If the operator believes that an event has occurred and the solution has failed to identify it, the censoring can be deactivated manually. In such cases, the operator must specify a reason for removing the censoring, the time period for which to remove it, and their own unique user ID. This applies both to censoring taking place in the camera body and censoring on the platform.

In order for the system to be able to identify events and people in the video feed, the algorithm must be trained. Doorkeeper handles this by feeding the algorithm with images from commercially available databases. Action patterns and analytics are then defined. In the same process, Doorkeeper performs manual adjustments of training parameters, to ensure the algorithm produces more accurate results. Doorkeeper does not train its algorithm with recordings – or other types of data – from its cameras.

For both alternatives, Doorkeeper will cache the last few minutes of video, so that any recordings that are permanently stored will also include the minutes before the event takes place. This cache is deleted continuously, and the operator does not have access to the cache memory. The duration of cache storage will be assessed based on the specific event, but should always be as short as possible. Recordings cannot be deleted manually by the operator, but will be stored for a pre-defined time period.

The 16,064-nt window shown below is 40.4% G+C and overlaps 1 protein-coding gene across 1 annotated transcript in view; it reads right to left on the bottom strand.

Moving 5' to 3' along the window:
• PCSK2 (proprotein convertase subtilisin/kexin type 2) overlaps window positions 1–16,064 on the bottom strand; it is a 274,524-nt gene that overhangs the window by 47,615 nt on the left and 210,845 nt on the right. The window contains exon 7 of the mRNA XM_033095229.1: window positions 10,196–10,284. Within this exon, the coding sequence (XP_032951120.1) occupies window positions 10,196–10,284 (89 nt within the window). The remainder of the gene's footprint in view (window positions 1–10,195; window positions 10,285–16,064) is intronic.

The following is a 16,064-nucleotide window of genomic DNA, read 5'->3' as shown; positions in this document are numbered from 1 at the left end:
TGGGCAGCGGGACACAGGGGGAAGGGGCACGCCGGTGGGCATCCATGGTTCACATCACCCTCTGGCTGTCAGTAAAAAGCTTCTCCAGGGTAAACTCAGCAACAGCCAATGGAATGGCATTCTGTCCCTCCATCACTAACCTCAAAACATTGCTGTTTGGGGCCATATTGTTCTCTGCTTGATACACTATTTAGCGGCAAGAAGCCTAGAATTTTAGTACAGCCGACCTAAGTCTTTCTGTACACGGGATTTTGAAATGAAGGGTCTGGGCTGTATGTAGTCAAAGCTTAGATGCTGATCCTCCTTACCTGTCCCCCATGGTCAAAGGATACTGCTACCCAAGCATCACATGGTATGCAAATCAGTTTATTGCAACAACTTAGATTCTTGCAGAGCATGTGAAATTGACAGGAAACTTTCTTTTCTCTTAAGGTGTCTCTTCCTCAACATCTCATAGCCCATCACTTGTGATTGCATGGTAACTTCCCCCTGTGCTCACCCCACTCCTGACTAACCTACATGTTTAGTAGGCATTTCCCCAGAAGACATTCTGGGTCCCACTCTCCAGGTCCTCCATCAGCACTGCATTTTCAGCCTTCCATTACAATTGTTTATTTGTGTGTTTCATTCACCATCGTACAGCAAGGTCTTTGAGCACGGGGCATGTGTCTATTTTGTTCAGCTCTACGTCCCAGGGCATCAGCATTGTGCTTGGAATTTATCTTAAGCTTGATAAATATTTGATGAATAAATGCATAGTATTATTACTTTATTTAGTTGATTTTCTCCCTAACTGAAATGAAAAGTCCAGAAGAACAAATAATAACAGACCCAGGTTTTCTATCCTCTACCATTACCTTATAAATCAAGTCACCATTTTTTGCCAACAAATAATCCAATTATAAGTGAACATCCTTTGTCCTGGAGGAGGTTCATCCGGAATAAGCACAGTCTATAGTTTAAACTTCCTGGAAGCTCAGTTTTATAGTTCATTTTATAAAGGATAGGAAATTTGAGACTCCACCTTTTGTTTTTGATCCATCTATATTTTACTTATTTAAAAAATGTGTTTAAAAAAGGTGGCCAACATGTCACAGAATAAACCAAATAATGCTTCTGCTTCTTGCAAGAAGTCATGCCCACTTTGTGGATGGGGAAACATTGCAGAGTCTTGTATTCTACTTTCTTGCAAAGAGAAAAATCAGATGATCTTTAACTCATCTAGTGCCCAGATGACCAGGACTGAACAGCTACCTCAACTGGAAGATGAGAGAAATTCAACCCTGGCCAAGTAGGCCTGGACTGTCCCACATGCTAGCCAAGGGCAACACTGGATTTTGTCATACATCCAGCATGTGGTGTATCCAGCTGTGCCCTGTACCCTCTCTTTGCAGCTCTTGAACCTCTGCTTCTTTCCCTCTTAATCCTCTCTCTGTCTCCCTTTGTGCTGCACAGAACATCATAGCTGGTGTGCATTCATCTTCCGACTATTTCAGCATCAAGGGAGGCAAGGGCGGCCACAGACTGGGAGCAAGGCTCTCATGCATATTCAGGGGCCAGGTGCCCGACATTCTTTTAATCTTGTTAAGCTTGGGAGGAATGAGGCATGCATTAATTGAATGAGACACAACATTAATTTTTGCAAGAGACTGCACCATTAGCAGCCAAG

Doorkeeper aims to communicate clearly about the use and presence of their cameras. Among other things, they plan to have a red front on their camera bodies for easy visibility, as well as signage to inform about the use of “intelligent monitoring”.

Solution security

To ensure communication between the cameras and the platform, Doorkeeper plans to, among other things, encrypt the video feed and use dedicated networks for the transfer. Doorkeeper will also have some control over how the solution is configured, to better ensure it is being used in a privacy-friendly and secure way. We will return to this in the chapter on security issues later in this report.

When installing and using their services, Doorkeeper's customers must comply with a number of requirements. Among other things, the customer must use an installation service with ecom networks authorisation (see the National Communications Authority website). Furthermore, the system must be configured in accordance with Doorkeeper’s specifications.

One obvious weakness of censoring algorithms is that the operator controlling the cameras can arbitrarily turn off or change the censoring level and criteria, or activate the recording function when there has been no event. Doorkeeper has therefore considered limiting customer access and requiring contact with a control centre to make changes.